For a more traditional seaside experience, travel south to Eilat, a seaside town centred on a massive tax-free mall. Jet skiing, windsurfing, beach lounging and drinking are common undertakings here – much as they are in resorts around the world. Huge hotel complexes line the shore and the water is tepid, crystal clear and clean. During our brief visit, the Dolphin Reef restaurant and lounge offered a gorgeous, vine swept Neverland-esq tree house fit for pixie royalty. The relaxation pools here are open late, and feature underwater music, while there is also a meandering botanical garden which is well worth a visit.
At the same time the Underwater Marine Park Eilat, with its sunken viewing area 100 metres from shore, offers spectators a dry way of seeing the local coral reef and all its accompanying marine life. It certainly is not natural, however, and some of the tank sizes could do with an upgrade, but the park makes some conservation efforts and it is an easy way to observe the wonders of the coral reef.
Back in the desert, towering stone sculptures have been carved from the cliff edge by wind and sand at the site of the world’s oldest copper mine, Timna Park. Ample hiking trails here take you through Roman copper mines dating back as far as 5000BC. An artificial lake, restaurant and camping sites are all available in this well managed location. I joined over 1,000 yogis simultaneously practicing a sun salutation as dusk fell at the foot of the awe-inspiring Solomon’s Pillars. It was the climax of Yoga Arava – an annual, weekend long festival, spanning some 200 kilometres of the Arava region, just one of the many events hosted at Timna Park.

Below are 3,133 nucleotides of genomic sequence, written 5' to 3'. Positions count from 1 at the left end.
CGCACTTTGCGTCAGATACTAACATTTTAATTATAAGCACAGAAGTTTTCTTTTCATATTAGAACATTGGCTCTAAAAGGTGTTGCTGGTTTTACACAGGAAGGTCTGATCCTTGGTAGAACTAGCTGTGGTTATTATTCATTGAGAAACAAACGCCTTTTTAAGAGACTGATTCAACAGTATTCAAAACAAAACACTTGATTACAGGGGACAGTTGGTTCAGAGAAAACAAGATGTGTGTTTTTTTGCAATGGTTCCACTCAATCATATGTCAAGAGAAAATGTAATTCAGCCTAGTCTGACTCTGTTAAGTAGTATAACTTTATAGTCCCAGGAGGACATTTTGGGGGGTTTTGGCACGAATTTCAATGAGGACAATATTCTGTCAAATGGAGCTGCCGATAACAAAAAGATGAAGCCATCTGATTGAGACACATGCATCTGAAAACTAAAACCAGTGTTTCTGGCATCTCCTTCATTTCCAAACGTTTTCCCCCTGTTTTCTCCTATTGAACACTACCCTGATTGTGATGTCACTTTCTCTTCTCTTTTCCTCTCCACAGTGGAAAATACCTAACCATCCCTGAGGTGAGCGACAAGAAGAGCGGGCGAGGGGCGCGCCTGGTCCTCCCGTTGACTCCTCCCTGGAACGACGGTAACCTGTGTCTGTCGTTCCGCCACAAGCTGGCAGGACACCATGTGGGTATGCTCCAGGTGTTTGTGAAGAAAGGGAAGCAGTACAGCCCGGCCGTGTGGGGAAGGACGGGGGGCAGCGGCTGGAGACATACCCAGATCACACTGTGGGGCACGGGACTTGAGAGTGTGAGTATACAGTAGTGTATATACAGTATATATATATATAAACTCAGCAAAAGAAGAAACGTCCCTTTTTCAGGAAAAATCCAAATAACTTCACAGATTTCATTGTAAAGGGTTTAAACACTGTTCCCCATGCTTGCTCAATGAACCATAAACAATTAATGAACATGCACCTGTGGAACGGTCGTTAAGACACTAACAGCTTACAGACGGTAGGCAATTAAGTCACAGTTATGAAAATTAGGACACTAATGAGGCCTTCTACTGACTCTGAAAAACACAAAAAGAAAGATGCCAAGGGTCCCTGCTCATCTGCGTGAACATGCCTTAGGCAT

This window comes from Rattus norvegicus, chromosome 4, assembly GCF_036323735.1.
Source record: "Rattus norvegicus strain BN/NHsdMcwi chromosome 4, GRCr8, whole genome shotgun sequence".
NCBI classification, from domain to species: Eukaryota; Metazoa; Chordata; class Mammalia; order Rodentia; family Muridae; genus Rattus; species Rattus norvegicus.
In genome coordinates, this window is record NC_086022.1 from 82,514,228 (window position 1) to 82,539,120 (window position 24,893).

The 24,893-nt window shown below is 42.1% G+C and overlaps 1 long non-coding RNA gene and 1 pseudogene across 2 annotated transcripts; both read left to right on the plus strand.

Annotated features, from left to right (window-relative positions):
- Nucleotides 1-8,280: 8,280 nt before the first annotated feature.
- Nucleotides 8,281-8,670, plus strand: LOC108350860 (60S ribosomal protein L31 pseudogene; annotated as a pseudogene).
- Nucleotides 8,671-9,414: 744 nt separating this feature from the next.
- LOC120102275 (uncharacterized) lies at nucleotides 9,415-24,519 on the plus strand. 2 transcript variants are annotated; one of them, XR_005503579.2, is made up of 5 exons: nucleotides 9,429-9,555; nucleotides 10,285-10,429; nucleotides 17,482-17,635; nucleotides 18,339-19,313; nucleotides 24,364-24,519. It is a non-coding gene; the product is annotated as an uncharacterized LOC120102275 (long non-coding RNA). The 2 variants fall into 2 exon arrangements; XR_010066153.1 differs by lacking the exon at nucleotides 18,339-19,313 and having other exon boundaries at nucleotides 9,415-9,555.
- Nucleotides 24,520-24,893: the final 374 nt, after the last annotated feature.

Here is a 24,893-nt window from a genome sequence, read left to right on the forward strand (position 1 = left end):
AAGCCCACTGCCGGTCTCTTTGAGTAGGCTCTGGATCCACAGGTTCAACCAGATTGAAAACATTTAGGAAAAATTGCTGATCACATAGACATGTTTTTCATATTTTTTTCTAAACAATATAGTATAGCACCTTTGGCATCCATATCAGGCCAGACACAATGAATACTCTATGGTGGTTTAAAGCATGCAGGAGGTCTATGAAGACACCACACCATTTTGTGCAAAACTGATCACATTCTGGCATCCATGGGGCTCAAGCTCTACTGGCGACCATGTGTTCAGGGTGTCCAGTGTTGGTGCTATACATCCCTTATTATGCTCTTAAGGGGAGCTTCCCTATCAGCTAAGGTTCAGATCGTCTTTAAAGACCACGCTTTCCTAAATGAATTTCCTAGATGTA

Any trip to Israel raises concerns about safety. However, despite the best efforts of Banksy at World Travel Market this year, the conflict with Palestine was rarely mentioned during my visit. Security is reassuringly, if a little intimidatingly, tight. Getting in and out of the country entails a thorough interview, while my hand luggage was searched and x-rayed on the way through Luton in the UK. All visitors are advised to arrive three hours before flights – and for once this is not an excuse to leave you at the mercy of overpriced boutiques on the concourse.
Looking ahead, Assaf Ramon International Airport is expected to open soon. This will replace the existing Eilat and Ovda airports, leaving prime real-estate for further hotel developments in the beach destination. With new low-cost flights from Europe also planned, the development could further accelerate this underappreciated destination. There is plenty to see away from the beaches, with the architectural wonders offering a welcome counterpoint to the glittering hotels.
To find out more about visiting Israel head over to the official website.
Words: Eleanor Hawkins
Images: Israel Ministry of Tourism